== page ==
Current Topics in Medicinal Chemistry vol:5 issue:13 pages:1205-1219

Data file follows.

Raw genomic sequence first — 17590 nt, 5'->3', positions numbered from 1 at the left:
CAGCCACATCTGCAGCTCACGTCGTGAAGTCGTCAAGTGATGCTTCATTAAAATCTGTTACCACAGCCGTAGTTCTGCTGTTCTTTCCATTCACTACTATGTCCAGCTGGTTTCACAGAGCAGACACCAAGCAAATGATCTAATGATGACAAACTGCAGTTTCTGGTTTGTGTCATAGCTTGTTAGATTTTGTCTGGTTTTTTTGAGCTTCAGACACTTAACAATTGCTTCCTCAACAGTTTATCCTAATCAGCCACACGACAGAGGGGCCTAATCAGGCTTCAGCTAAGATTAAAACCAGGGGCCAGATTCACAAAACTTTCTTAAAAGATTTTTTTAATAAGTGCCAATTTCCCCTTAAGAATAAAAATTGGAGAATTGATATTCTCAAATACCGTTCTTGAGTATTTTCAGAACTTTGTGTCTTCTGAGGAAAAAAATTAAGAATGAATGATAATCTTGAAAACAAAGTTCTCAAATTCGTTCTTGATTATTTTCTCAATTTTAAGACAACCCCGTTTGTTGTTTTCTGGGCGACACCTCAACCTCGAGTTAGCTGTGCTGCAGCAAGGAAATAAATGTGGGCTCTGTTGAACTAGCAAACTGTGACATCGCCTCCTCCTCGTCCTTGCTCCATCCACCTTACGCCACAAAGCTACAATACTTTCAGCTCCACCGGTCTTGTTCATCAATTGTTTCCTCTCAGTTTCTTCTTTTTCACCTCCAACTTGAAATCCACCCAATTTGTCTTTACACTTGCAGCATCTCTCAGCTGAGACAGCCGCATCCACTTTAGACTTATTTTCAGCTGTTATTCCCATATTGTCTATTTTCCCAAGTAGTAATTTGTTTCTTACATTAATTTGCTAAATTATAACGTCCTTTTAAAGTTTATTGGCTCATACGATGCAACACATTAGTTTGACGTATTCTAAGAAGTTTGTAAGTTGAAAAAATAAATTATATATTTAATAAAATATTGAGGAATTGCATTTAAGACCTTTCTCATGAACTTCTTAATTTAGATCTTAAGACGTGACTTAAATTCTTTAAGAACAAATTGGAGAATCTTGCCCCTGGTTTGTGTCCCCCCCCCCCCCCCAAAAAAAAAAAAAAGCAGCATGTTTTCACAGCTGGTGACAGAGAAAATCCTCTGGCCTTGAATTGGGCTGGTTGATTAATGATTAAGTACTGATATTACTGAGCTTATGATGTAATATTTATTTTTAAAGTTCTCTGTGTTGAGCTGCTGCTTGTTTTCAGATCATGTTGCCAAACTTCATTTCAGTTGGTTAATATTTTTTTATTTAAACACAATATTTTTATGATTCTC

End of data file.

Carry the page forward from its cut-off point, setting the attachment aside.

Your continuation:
Mitochondrial thymidine kinase or TK-2 belongs to the family of mammalian deoxynucleoside kinases (dNKs) that catalyze the phosphorylation of deoxynucleosides to their corresponding deoxynucleoside monophosphates by gamma-phosphoryl transfer of ATP. These enzymes are instrumental in the activation of deoxynucleoside analogues with biological and therapeutic properties. Moreover, dNKs are fundamental to maintain dNTPs pools for DNA synthesis and repair. TK-2 has a mitochondrial localization and is the only thymidine kinase that is physiologically active in non-proliferating and resting cells. Several recent investigations point to an important role of TK-2 in the maintenance of mitochondrial dNTPs pools. Indeed, mutations in the gene encoding TK-2 have been associated with mitochondrial DNA (mtDNA) depletion that mostly affects skeletal muscle. Moreover, TK-2 has been suggested to be implicated in mitochondrial toxicity associated to prolonged treatments with nucleoside analogues (i.e AZT for the treatment of AIDS patients). In this scenario, TK-2 inhibitors could be a useful tool to further clarify both the physiological role of TK-2 in the maintenance of mitochondrial dNTP pools, and the possible contribution of TK-2 to the mitochondrial toxicity of pyrimidine nucleoside analogues. In the present article we review the most recent literature covering different aspects of TK-2 as well as published TK-2 inhibitors, with special emphasis on acyclic nucleoside analogues that have been described by our research groups and whose prototype compound is 1-[(Z)-4-(triphenylmethoxy)-2-butenyl]thymine.